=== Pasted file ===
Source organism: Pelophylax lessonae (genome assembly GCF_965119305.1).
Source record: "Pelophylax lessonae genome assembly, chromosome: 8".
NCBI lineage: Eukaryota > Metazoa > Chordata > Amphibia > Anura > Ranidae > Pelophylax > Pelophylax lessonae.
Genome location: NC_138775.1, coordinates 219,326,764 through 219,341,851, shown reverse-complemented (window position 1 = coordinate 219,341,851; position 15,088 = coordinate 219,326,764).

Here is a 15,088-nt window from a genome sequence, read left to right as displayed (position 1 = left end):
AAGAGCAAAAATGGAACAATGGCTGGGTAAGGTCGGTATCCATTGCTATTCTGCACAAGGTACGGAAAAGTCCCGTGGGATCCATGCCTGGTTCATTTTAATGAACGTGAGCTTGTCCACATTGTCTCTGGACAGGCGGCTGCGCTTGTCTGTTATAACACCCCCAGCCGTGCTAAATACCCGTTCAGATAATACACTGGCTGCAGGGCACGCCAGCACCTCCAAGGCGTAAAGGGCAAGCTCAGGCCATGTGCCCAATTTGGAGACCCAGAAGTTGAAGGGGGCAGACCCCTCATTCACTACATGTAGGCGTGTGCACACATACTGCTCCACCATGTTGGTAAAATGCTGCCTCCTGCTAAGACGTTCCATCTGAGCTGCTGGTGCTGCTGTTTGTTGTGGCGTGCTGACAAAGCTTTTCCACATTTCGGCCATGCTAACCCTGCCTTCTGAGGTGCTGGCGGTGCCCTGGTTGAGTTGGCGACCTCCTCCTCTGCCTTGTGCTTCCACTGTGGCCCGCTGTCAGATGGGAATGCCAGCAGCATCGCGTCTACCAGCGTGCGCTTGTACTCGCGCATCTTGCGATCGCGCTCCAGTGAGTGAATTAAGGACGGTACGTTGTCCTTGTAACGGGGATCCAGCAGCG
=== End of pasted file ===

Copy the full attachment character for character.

Source organism: Pelophylax lessonae (genome assembly GCF_965119305.1).
Source record: "Pelophylax lessonae genome assembly, chromosome: 8".
NCBI lineage: Eukaryota > Metazoa > Chordata > Amphibia > Anura > Ranidae > Pelophylax > Pelophylax lessonae.
Genome location: NC_138775.1, coordinates 219,326,764 through 219,341,851, shown reverse-complemented (window position 1 = coordinate 219,341,851; position 15,088 = coordinate 219,326,764).

Here is a 15,088-nt window from a genome sequence, read left to right as displayed (position 1 = left end):
AAGAGCAAAAATGGAACAATGGCTGGGTAAGGTCGGTATCCATTGCTATTCTGCACAAGGTACGGAAAAGTCCCGTGGGATCCATGCCTGGTTCATTTTAATGAACGTGAGCTTGTCCACATTGTCTCTGGACAGGCGGCTGCGCTTGTCTGTTATAACACCCCCAGCCGTGCTAAATACCCGTTCAGATAATACACTGGCTGCAGGGCACGCCAGCACCTCCAAGGCGTAAAGGGCAAGCTCAGGCCATGTGCCCAATTTGGAGACCCAGAAGTTGAAGGGGGCAGACCCCTCATTCACTACATGTAGGCGTGTGCACACATACTGCTCCACCATGTTGGTAAAATGCTGCCTCCTGCTAAGACGTTCCATCTGAGCTGCTGGTGCTGCTGTTTGTTGTGGCGTGCTGACAAAGCTTTTCCACATTTCGGCCATGCTAACCCTGCCTTCTGAGGTGCTGGCGGTGCCCTGGTTGAGTTGGCGACCTCCTCCTCTGCCTTGTGCTTCCACTGTGGCCCGCTGTCAGATGGGAATGCCAGCAGCATCGCGTCTACCAGCGTGCGCTTGTACTCGCGCATCTTGCGATCGCGCTCCAGTGAGTGAATTAAGGACGGTACGTTGTCCTTGTAACGGGGATCCAGCAGCG